If so, should we keep the document in written format here at Wikisource , and if not, should we delete it from Wikisource?

Thanks for your helpful advice ! Sagecandor (talk) 14:01, 12 June 2017 (UTC)

@Sagecandor: I am no expert on the subject. Based on previous discussions, this is my understanding: everything is automatically copyrighted as soon as it is written down unless there is an explicit release. If this document was first put into writing by US government officials, it's public domain as {{PD-USGov}}. On the other hand, if it was first put into writing by James Comey, it is copyright unless explicitly released into the public domain by Comey. Based on your statement on Commons, "He read the document out loud", suggests he wrote it down beforehand. Therefore, my !vote is Symbol delete vote.svg Delete. —Beleg Tâl (talk) 14:32, 12 June 2017 (UTC)
… With the exception of copyrighted articles, there are no restrictions on the republication of material from the Congressional Record.

  • about how people can reproduce except where copyright restrictions prevail. If you want the statements fully in the public domain, you will need to get then released under a free license or direction that they are public domain.

    Noting arguments about who pays for a website, and that it is the US government are no exclusion from lawful protection. — billinghurst sDrewth 01:03, 13 June 2017 (UTC)

  • Symbol keep vote.svg Keep prepared remarks of private citizens is their copyright, but keep here as "fair use." the transcript is on and c-span, encyclopedic Slowking4SvG's revenge 01:02, 15 June 2017 (UTC)
    As per WS:COPY, Wikisource does not do fair use. To change that rule would be non-trivial and probably require discussion with the WMF.--Prosfilaes (talk) 01:10, 15 June 2017 (UTC)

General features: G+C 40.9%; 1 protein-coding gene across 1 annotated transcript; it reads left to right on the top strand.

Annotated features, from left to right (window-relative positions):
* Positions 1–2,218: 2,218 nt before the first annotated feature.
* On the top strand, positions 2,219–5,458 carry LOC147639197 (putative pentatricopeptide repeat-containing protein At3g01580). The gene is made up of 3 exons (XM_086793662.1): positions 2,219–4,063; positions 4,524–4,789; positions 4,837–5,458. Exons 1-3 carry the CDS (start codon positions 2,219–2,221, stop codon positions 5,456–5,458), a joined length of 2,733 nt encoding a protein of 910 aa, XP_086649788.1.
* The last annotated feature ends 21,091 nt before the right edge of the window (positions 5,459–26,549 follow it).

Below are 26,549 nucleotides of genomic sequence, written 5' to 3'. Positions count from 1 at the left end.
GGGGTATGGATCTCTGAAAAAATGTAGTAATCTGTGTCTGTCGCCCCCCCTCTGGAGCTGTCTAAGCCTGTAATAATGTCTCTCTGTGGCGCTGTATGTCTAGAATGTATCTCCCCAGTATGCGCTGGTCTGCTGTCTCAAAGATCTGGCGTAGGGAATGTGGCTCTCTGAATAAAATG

but we could adopt an EDP as per Wikisource:Scriptorium/Archives/2016-10#Exemption_Doctrine_Policy_.28EDP.29. the WMF has given us the option, and this is the perfect case. Slowking4SvG's revenge 01:12, 15 June 2017 (UTC)
    The proposal did not get much commentary or support at the time. So what may become policy in the future may allow undeletion at a time in the future. However, it is not policy at this time so I don't believe that allows retention. — billinghurst sDrewth 13:47, 15 June 2017 (UTC)
  • yes, at what point will the community be appalled enough to adopt the policy? might want to make a list of items deleted at commons that are ripe to be posted. Slowking4SvG's revenge 11:18, 16 June 2017 (UTC)
  • Pictogram voting comment.svg Comment file deleted at Commons. — billinghurst sDrewth 02:32, 19 June 2017 (UTC)
This section was archived on a request by: —Beleg Tâl (talk) 16:51, 23 June 2017 (UTC)

Liao-Fan's Four Lessons[edit]

The following discussion is closed: deleted —Beleg Tâl (talk) 20:59, 30 June 2017 (UTC)
Translation from an audio book by "The Education Foundation of Liao-Fan's Four Lessons". A copy issued by them is here. License statement in the copy says "This book is not to be sold. FOR FREE DISTRIBUTION", which is more restrictive than our copyright policy allows. —Beleg Tâl (talk) 21:22, 25 May 2017 (UTC)
This section was archived on a request by: —Beleg Tâl (talk) 20:59, 30 June 2017 (UTC)

Ar Hyd y Nos (Sugars)[edit]

The following discussion is closed: deleted —Beleg Tâl (talk) 17:40, 6 July 2017 (UTC)